Annette's Bio

 
I read a lot when I was young and had more time to relax.  As I got older, and started adult life with school, family, work—you know the drill—I had no choice but to put my love for fiction on the back burner and reserve it for times between mountains of laundry, juggling two jobs and baseball games.
One day, my Father-In-Law told me, “I’ve got this old computer.  I want you to have it so you can write.” I had no idea what he was talking about so I played solitaire for a week or three.
Within that time, my dearest friend told me an intriguing story of her ancestral trek to the United States. 
So was born my first novel.

I wrote Travis Pass on a used computer donated by my husband’s dad and inventing a story from an idea spawned by my friend.  (Sounds a little like an e-surance commercial.)
After writing Travis Pass, I wrote Sally Murphy, Liberty Road, Rock Creek, Albert’s Rain, Arpetta Honor, Whiskey Shots 1—all in a series.  The characters kept popping up in my head.
After I decided to put my 1800’s characters away, I thought of my grandmother and her interesting life.  I wanted to write a version of that and so, the ideas for Viveka’s War, Eureka Springs and Respectable Affair came to light.  That’s my WWII trilogy.
I just couldn’t ignore Amen Packard, my contemporary, firefighter hero from Intimate Flames and, when I finished that novel, his seven siblings decided I needed to write their stories as well—I’ve got two finished.
A walk to the post office, standing in line in Wal-Mart buying socks or driving to work and hearing a verse in a song or news report on the radio, those are the places I find stories to write about.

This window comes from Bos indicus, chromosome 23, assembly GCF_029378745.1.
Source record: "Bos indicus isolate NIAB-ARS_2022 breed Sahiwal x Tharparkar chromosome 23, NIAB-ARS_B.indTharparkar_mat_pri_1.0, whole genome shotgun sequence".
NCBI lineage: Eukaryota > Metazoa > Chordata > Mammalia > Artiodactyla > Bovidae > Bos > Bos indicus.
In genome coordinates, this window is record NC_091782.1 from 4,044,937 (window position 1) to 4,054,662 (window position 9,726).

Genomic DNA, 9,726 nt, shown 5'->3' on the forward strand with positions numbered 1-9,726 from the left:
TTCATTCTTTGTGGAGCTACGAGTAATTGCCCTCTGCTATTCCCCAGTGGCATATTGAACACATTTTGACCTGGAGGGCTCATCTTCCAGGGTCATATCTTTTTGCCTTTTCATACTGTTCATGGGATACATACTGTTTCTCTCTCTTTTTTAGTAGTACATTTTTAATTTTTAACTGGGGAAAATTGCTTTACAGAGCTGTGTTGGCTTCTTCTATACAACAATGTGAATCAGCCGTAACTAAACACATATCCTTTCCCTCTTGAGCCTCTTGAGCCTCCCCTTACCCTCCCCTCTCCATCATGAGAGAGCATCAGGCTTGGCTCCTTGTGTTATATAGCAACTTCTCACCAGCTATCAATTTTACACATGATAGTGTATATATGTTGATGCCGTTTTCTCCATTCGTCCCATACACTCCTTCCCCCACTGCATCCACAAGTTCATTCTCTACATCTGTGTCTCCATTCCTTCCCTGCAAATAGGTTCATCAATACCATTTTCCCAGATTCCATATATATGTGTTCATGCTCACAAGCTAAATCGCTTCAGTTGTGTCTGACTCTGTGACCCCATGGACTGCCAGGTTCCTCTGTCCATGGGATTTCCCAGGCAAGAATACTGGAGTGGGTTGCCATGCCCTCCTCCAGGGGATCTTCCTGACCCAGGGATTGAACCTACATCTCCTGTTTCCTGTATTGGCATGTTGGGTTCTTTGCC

I’ve won a few readers awards, garnered a little national recognition and also write essays for friends and family.  Occasionally I write for my local and regional newspapers.
As far as literary training, I’ve got none past one college creative writing class. The professor loved my work.  He told me I should write for a living. I laughed at the idea because writers don't make any money.  And as I found out, neither do parents. 

Years later, I ran into him and I confessed he probably didn’t remember me—how many students had he taught at UNL between 1980 and 2010?  I gave him my business card that lists my website and explained the path to my writing career.  I thought he was going to cry.  
I want to mention how very important secondary learning is though my husband and I have minimum educations.  We feel so strong about this that we've encouraged our four kids to attend some kind of college so they don't have to work two jobs. We've been successful in that area.  My husband and I are proud parents of a Social Worker,  two Electrical Technician's, a BA of Arts kid--plus In-Law Kids living the life and Grand Kids well on their way to developing smarts! Oh--and lets not forget our Exchange Kids--all SIX of them.  Go Kids! 

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